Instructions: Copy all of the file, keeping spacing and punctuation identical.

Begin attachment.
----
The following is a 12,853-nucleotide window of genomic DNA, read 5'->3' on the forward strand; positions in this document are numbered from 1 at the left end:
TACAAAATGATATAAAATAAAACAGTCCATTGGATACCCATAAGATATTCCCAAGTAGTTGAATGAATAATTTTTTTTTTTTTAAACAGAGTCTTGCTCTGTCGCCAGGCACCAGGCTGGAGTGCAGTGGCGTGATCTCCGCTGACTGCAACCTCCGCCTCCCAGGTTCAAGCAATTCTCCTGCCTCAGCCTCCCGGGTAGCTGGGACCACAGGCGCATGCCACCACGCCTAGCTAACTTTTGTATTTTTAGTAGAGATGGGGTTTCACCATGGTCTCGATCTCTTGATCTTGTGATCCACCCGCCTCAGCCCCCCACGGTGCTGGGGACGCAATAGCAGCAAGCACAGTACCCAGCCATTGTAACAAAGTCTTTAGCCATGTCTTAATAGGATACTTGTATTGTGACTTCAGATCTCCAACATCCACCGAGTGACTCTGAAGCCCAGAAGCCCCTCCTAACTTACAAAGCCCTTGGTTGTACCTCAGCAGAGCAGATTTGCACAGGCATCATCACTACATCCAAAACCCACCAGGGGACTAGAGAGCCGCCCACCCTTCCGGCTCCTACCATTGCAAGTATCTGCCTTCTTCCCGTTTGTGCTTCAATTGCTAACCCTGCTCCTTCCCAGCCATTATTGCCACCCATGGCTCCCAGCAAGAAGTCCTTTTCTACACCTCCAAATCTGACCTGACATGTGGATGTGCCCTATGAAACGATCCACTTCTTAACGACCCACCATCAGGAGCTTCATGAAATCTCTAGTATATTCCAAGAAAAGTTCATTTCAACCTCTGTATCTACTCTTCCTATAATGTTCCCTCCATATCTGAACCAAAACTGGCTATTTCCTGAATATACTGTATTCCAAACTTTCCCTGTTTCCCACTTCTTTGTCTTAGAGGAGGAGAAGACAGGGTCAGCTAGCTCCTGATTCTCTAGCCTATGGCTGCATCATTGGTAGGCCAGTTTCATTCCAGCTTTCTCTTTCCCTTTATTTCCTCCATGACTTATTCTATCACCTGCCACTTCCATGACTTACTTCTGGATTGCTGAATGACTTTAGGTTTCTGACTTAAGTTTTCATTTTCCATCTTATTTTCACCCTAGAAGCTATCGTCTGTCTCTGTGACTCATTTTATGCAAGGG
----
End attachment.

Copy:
The following is a 12,853-nucleotide window of genomic DNA, read 5'->3' on the forward strand; positions in this document are numbered from 1 at the left end:
TACAAAATGATATAAAATAAAACAGTCCATTGGATACCCATAAGATATTCCCAAGTAGTTGAATGAATAATTTTTTTTTTTTTAAACAGAGTCTTGCTCTGTCGCCAGGCACCAGGCTGGAGTGCAGTGGCGTGATCTCCGCTGACTGCAACCTCCGCCTCCCAGGTTCAAGCAATTCTCCTGCCTCAGCCTCCCGGGTAGCTGGGACCACAGGCGCATGCCACCACGCCTAGCTAACTTTTGTATTTTTAGTAGAGATGGGGTTTCACCATGGTCTCGATCTCTTGATCTTGTGATCCACCCGCCTCAGCCCCCCACGGTGCTGGGGACGCAATAGCAGCAAGCACAGTACCCAGCCATTGTAACAAAGTCTTTAGCCATGTCTTAATAGGATACTTGTATTGTGACTTCAGATCTCCAACATCCACCGAGTGACTCTGAAGCCCAGAAGCCCCTCCTAACTTACAAAGCCCTTGGTTGTACCTCAGCAGAGCAGATTTGCACAGGCATCATCACTACATCCAAAACCCACCAGGGGACTAGAGAGCCGCCCACCCTTCCGGCTCCTACCATTGCAAGTATCTGCCTTCTTCCCGTTTGTGCTTCAATTGCTAACCCTGCTCCTTCCCAGCCATTATTGCCACCCATGGCTCCCAGCAAGAAGTCCTTTTCTACACCTCCAAATCTGACCTGACATGTGGATGTGCCCTATGAAACGATCCACTTCTTAACGACCCACCATCAGGAGCTTCATGAAATCTCTAGTATATTCCAAGAAAAGTTCATTTCAACCTCTGTATCTACTCTTCCTATAATGTTCCCTCCATATCTGAACCAAAACTGGCTATTTCCTGAATATACTGTATTCCAAACTTTCCCTGTTTCCCACTTCTTTGTCTTAGAGGAGGAGAAGACAGGGTCAGCTAGCTCCTGATTCTCTAGCCTATGGCTGCATCATTGGTAGGCCAGTTTCATTCCAGCTTTCTCTTTCCCTTTATTTCCTCCATGACTTATTCTATCACCTGCCACTTCCATGACTTACTTCTGGATTGCTGAATGACTTTAGGTTTCTGACTTAAGTTTTCATTTTCCATCTTATTTTCACCCTAGAAGCTATCGTCTGTCTCTGTGACTCATTTTATGCAAGGG